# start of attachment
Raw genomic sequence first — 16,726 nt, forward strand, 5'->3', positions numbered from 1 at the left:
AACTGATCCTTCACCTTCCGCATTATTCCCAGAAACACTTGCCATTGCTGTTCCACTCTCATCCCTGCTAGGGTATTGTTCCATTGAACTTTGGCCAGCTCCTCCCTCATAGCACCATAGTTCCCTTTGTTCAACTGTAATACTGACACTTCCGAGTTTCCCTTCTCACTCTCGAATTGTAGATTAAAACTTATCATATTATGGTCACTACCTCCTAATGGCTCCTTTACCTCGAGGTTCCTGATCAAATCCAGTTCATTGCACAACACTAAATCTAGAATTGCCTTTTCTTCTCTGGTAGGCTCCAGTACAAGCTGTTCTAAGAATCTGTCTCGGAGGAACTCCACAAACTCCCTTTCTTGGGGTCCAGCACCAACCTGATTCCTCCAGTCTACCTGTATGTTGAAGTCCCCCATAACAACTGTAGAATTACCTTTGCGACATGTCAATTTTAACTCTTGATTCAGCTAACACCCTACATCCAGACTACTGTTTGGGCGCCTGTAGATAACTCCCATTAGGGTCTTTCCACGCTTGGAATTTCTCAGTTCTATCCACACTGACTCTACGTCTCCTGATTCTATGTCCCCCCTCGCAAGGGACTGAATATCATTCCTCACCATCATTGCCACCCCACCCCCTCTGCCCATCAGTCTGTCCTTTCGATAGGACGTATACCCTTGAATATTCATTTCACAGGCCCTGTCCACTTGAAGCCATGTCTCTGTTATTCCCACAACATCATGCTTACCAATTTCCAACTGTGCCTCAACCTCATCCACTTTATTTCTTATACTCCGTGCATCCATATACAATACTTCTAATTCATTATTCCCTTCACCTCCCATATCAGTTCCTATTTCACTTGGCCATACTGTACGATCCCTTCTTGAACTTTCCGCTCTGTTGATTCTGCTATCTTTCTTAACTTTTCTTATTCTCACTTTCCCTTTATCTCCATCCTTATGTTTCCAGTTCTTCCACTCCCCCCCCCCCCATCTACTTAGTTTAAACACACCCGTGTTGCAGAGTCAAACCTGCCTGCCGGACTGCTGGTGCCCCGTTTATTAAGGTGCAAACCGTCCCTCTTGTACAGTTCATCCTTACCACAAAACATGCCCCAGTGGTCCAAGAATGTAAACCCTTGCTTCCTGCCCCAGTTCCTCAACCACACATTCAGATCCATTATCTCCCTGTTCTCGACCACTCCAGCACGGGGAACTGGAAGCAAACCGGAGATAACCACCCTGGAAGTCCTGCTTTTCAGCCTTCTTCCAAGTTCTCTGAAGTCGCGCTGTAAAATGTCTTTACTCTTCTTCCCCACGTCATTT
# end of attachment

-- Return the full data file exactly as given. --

Raw genomic sequence first — 16,726 nt, forward strand, 5'->3', positions numbered from 1 at the left:
AACTGATCCTTCACCTTCCGCATTATTCCCAGAAACACTTGCCATTGCTGTTCCACTCTCATCCCTGCTAGGGTATTGTTCCATTGAACTTTGGCCAGCTCCTCCCTCATAGCACCATAGTTCCCTTTGTTCAACTGTAATACTGACACTTCCGAGTTTCCCTTCTCACTCTCGAATTGTAGATTAAAACTTATCATATTATGGTCACTACCTCCTAATGGCTCCTTTACCTCGAGGTTCCTGATCAAATCCAGTTCATTGCACAACACTAAATCTAGAATTGCCTTTTCTTCTCTGGTAGGCTCCAGTACAAGCTGTTCTAAGAATCTGTCTCGGAGGAACTCCACAAACTCCCTTTCTTGGGGTCCAGCACCAACCTGATTCCTCCAGTCTACCTGTATGTTGAAGTCCCCCATAACAACTGTAGAATTACCTTTGCGACATGTCAATTTTAACTCTTGATTCAGCTAACACCCTACATCCAGACTACTGTTTGGGCGCCTGTAGATAACTCCCATTAGGGTCTTTCCACGCTTGGAATTTCTCAGTTCTATCCACACTGACTCTACGTCTCCTGATTCTATGTCCCCCCTCGCAAGGGACTGAATATCATTCCTCACCATCATTGCCACCCCACCCCCTCTGCCCATCAGTCTGTCCTTTCGATAGGACGTATACCCTTGAATATTCATTTCACAGGCCCTGTCCACTTGAAGCCATGTCTCTGTTATTCCCACAACATCATGCTTACCAATTTCCAACTGTGCCTCAACCTCATCCACTTTATTTCTTATACTCCGTGCATCCATATACAATACTTCTAATTCATTATTCCCTTCACCTCCCATATCAGTTCCTATTTCACTTGGCCATACTGTACGATCCCTTCTTGAACTTTCCGCTCTGTTGATTCTGCTATCTTTCTTAACTTTTCTTATTCTCACTTTCCCTTTATCTCCATCCTTATGTTTCCAGTTCTTCCACTCCCCCCCCCCCCATCTACTTAGTTTAAACACACCCGTGTTGCAGAGTCAAACCTGCCTGCCGGACTGCTGGTGCCCCGTTTATTAAGGTGCAAACCGTCCCTCTTGTACAGTTCATCCTTACCACAAAACATGCCCCAGTGGTCCAAGAATGTAAACCCTTGCTTCCTGCCCCAGTTCCTCAACCACACATTCAGATCCATTATCTCCCTGTTCTCGACCACTCCAGCACGGGGAACTGGAAGCAAACCGGAGATAACCACCCTGGAAGTCCTGCTTTTCAGCCTTCTTCCAAGTTCTCTGAAGTCGCGCTGTAAAATGTCTTTACTCTTCTTCCCCACGTCATTT